It’s September already, which means that about one month remains in Major League Baseball’s regular season. So far, the drama has been nonstop, from heated rivalries to certain teams and players exceeding or underperforming expectations. Here are five of the most outstanding trends and craziest facts about the season so far.
- The Giants and Brewers keep surprising everyone
For a team with a majority of everyday players over the age of 30 and with four straight losing seasons from 2017 to 2020, the San Francisco Giants started winning and never stopped. The offense is led by 34-year-old catcher Buster Posey, the 2012 National League MVP who sat out the 2020 season, and 34-year-old shortstop Brandon Crawford — an 11-year veteran who is playing like an MVP for the first time since 2016 when he finished 12th in MVP voting. On the mound, Kevin Gausman and Anthony DeSclafani are also both at least 30 years old, with the former in the running for the Cy Young Award.
Meanwhile, the Brewers are riding the wave of a youth movement to lead their division by double-digits. The three-headed pitching monster of Corbin Burnes, Brandon Woodruff and Freddy Peralta make up a dominant rotation. Josh Hader and Devin Williams continue to lead a superb bullpen, and Willy Adames looks like an MVP candidate since being traded from the Rays. All the talent is there, but the top of the NL will be a bloodbath as October approaches.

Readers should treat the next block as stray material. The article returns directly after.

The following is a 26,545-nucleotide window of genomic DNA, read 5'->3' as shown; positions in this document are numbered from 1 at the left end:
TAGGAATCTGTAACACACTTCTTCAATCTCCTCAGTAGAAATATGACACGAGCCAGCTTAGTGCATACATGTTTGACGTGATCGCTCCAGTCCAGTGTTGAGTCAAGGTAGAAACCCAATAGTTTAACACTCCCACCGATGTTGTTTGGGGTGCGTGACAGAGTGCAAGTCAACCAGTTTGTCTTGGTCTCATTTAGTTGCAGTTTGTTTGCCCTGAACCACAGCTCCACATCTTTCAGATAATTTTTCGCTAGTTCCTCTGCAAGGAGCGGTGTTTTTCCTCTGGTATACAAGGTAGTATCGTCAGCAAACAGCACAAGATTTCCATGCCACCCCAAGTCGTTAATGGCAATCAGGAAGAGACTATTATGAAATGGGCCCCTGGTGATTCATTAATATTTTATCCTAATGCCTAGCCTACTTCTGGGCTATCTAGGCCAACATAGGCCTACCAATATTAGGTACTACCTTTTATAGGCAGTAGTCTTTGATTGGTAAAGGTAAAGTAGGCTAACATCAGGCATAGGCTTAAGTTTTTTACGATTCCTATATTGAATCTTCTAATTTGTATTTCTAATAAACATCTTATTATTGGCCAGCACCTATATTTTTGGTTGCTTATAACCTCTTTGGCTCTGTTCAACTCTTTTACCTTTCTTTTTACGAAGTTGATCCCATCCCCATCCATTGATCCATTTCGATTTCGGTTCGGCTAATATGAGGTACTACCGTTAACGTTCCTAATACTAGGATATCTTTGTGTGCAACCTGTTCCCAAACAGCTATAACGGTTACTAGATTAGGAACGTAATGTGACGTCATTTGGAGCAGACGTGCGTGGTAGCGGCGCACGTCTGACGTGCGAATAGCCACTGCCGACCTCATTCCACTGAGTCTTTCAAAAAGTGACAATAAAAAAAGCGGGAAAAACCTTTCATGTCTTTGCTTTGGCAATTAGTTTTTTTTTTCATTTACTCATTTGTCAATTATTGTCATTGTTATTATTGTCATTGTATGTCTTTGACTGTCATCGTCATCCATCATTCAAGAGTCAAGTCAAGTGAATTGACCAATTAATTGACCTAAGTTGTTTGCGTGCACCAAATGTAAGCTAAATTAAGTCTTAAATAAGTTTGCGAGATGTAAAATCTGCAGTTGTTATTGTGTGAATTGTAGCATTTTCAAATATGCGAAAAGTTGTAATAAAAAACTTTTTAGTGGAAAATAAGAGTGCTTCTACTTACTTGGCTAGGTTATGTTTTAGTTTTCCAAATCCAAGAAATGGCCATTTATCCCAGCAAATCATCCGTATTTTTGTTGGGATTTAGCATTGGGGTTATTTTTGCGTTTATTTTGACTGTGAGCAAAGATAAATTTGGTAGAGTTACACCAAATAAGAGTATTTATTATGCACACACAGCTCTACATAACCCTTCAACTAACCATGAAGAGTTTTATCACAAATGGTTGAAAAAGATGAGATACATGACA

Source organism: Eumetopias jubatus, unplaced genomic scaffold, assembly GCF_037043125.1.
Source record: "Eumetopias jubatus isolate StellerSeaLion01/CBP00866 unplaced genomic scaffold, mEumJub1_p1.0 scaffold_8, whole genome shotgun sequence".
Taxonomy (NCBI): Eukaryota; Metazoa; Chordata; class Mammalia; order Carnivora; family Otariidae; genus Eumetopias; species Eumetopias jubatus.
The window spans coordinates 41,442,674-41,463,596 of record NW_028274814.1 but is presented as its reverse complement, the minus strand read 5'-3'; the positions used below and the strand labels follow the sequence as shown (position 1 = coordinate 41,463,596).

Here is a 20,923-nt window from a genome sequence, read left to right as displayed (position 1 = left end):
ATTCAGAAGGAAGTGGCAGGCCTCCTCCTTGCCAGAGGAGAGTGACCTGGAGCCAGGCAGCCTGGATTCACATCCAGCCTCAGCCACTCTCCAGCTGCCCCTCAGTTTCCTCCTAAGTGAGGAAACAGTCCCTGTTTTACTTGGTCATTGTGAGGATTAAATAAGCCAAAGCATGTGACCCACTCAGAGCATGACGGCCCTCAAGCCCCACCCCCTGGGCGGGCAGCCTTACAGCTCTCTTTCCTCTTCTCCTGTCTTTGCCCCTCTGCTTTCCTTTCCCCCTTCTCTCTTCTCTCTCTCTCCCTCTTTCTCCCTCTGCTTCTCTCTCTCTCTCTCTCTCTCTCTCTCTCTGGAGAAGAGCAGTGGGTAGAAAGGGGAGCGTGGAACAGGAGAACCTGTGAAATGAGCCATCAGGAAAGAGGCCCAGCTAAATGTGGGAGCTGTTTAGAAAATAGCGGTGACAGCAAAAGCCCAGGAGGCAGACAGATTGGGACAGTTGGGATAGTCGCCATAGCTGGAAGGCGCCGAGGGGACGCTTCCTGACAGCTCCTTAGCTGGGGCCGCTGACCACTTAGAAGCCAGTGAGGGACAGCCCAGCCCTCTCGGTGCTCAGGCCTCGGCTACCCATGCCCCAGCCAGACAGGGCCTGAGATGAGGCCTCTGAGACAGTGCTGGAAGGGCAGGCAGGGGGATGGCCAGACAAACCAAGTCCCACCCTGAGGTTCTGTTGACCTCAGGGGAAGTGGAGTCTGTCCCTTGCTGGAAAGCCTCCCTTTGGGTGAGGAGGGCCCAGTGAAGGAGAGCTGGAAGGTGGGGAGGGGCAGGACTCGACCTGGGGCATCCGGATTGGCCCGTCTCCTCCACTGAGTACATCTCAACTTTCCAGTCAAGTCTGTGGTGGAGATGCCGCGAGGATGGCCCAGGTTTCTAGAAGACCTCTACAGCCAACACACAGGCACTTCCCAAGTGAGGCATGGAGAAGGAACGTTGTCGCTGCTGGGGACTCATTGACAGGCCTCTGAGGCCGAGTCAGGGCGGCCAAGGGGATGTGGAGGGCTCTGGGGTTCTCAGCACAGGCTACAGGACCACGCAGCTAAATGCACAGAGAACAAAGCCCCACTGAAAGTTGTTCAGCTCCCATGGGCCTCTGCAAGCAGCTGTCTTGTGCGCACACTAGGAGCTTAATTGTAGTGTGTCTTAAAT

- The Padres went from World Series contenders to maybe not making the playoffs
This team spent an incredible amount of money to bring in and keep its star talent. From signing Eric Hosmer and Manny Machado to trading for Blake Snell, while also extending Wil Myers and Fernando Tatis Jr., San Diego sits eighth in MLB with a total payroll of more than $175 million in 2021. With all that dough on the table and all the talent in that clubhouse, this team was not expected to go 37-41 since June 1 and fall to 71-63 with a great chance to miss the playoffs three months later.
Joe Musgrove is the only starter performing well. His 2.85 ERA is 10th in the majors, but Yu Darvish, Snell and Chris Paddack all have ERAs greater than 4.0. In the lineup, Tatis looks like an MVP candidate, while everyone else is either playing below expectations or playing to their baseball card — which is not good enough. This team had the most potential and the most excitement entering 2021, and almost all of it is gone.
- No-hitters, Spider Tack and the obsession with spin rates
There have been eight no-hitters in 2021, and six came in the first two months of the season. While throwing a no-no is still an incredible achievement, no-hitters are no longer reserved for the league’s best, and the spontaneity of random pitchers joining the club is gone too.
On top of all of this, MLB began a long-overdue investigation into rapidly increasing spin rates on pitches. Gerrit Cole of the Yankees evaded the question about using Spider Tack, Tyler Glasnow of the Rays alleged that his recent Tommy John surgery was due to the league implementing its extensive ban on substances midseason, and the Cleveland Indians’ ace reliever James Karinchak, who struck out 17.7 batters per nine innings in 2020, put up an ERA over six in July and August and got sent down to Triple-A Columbus.
Cole has rebounded and still looks like the favorite for the AL Cy Young Award. But for every positive, there is a negative. The league will try to hit the reset button when the collective bargaining agreement is renegotiated, but no player will forget that MLB waited so long to investigate and then royally bungled it.